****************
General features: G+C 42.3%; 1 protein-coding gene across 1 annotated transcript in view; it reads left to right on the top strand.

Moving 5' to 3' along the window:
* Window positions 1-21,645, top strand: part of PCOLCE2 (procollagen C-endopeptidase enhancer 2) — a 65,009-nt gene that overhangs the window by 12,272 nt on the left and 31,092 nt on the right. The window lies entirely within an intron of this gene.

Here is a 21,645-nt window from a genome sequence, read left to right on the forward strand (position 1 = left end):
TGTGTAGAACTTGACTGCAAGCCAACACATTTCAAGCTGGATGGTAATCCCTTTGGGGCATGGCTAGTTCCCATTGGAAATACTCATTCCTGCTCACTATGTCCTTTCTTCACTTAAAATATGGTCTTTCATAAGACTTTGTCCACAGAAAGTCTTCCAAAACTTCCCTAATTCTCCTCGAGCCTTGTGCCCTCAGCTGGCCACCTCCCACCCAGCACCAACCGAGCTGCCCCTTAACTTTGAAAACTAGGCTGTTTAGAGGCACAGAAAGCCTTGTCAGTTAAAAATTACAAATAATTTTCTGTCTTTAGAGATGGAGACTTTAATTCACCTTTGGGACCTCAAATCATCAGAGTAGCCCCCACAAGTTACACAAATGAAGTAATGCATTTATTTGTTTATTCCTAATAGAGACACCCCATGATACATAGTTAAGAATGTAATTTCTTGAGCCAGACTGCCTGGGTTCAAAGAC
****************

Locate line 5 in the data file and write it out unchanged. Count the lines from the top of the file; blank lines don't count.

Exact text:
TGTGTAGAACTTGACTGCAAGCCAACACATTTCAAGCTGGATGGTAATCCCTTTGGGGCATGGCTAGTTCCCATTGGAAATACTCATTCCTGCTCACTATGTCCTTTCTTCACTTAAAATATGGTCTTTCATAAGACTTTGTCCACAGAAAGTCTTCCAAAACTTCCCTAATTCTCCTCGAGCCTTGTGCCCTCAGCTGGCCACCTCCCACCCAGCACCAACCGAGCTGCCCCTTAACTTTGAAAACTAGGCTGTTTAGAGGCACAGAAAGCCTTGTCAGTTAAAAATTACAAATAATTTTCTGTCTTTAGAGATGGAGACTTTAATTCACCTTTGGGACCTCAAATCATCAGAGTAGCCCCCACAAGTTACACAAATGAAGTAATGCATTTATTTGTTTATTCCTAATAGAGACACCCCATGATACATAGTTAAGAATGTAATTTCTTGAGCCAGACTGCCTGGGTTCAAAGAC